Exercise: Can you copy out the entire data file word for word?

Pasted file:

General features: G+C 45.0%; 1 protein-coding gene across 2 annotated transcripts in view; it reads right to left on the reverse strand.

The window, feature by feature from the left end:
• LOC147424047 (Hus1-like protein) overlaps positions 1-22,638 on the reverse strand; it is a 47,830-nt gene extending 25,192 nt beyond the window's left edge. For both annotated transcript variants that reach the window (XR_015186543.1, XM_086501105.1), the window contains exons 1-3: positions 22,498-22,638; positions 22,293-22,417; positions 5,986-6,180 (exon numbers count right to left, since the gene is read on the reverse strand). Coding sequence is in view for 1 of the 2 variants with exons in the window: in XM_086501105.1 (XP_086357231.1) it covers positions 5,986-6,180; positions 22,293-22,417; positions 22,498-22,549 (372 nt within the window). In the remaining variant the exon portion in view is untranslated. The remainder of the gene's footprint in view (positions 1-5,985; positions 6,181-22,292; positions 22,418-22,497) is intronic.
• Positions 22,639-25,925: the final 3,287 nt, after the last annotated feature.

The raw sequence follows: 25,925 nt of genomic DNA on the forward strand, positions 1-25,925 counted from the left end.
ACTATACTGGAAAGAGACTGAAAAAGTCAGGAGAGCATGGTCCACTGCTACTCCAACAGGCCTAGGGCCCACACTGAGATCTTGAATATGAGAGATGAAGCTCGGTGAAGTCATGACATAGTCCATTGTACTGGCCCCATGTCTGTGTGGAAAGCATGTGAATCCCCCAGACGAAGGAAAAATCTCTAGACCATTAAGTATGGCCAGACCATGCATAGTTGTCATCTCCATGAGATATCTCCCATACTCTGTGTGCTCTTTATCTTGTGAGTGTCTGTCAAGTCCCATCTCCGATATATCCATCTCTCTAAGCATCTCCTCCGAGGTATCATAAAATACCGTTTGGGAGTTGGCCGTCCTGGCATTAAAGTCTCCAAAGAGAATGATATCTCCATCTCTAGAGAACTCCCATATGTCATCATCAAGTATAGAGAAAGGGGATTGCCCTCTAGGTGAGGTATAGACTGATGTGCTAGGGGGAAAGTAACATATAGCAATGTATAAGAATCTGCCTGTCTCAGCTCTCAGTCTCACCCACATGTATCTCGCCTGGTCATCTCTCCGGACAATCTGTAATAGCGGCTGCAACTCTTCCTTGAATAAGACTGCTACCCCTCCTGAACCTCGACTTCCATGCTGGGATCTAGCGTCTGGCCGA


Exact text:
General features: G+C 45.0%; 1 protein-coding gene across 2 annotated transcripts in view; it reads right to left on the reverse strand.

The window, feature by feature from the left end:
• LOC147424047 (Hus1-like protein) overlaps positions 1-22,638 on the reverse strand; it is a 47,830-nt gene extending 25,192 nt beyond the window's left edge. For both annotated transcript variants that reach the window (XR_015186543.1, XM_086501105.1), the window contains exons 1-3: positions 22,498-22,638; positions 22,293-22,417; positions 5,986-6,180 (exon numbers count right to left, since the gene is read on the reverse strand). Coding sequence is in view for 1 of the 2 variants with exons in the window: in XM_086501105.1 (XP_086357231.1) it covers positions 5,986-6,180; positions 22,293-22,417; positions 22,498-22,549 (372 nt within the window). In the remaining variant the exon portion in view is untranslated. The remainder of the gene's footprint in view (positions 1-5,985; positions 6,181-22,292; positions 22,418-22,497) is intronic.
• Positions 22,639-25,925: the final 3,287 nt, after the last annotated feature.

The raw sequence follows: 25,925 nt of genomic DNA on the forward strand, positions 1-25,925 counted from the left end.
ACTATACTGGAAAGAGACTGAAAAAGTCAGGAGAGCATGGTCCACTGCTACTCCAACAGGCCTAGGGCCCACACTGAGATCTTGAATATGAGAGATGAAGCTCGGTGAAGTCATGACATAGTCCATTGTACTGGCCCCATGTCTGTGTGGAAAGCATGTGAATCCCCCAGACGAAGGAAAAATCTCTAGACCATTAAGTATGGCCAGACCATGCATAGTTGTCATCTCCATGAGATATCTCCCATACTCTGTGTGCTCTTTATCTTGTGAGTGTCTGTCAAGTCCCATCTCCGATATATCCATCTCTCTAAGCATCTCCTCCGAGGTATCATAAAATACCGTTTGGGAGTTGGCCGTCCTGGCATTAAAGTCTCCAAAGAGAATGATATCTCCATCTCTAGAGAACTCCCATATGTCATCATCAAGTATAGAGAAAGGGGATTGCCCTCTAGGTGAGGTATAGACTGATGTGCTAGGGGGAAAGTAACATATAGCAATGTATAAGAATCTGCCTGTCTCAGCTCTCAGTCTCACCCACATGTATCTCGCCTGGTCATCTCTCCGGACAATCTGTAATAGCGGCTGCAACTCTTCCTTGAATAAGACTGCTACCCCTCCTGAACCTCGACTTCCATGCTGGGATCTAGCGTCTGGCCGA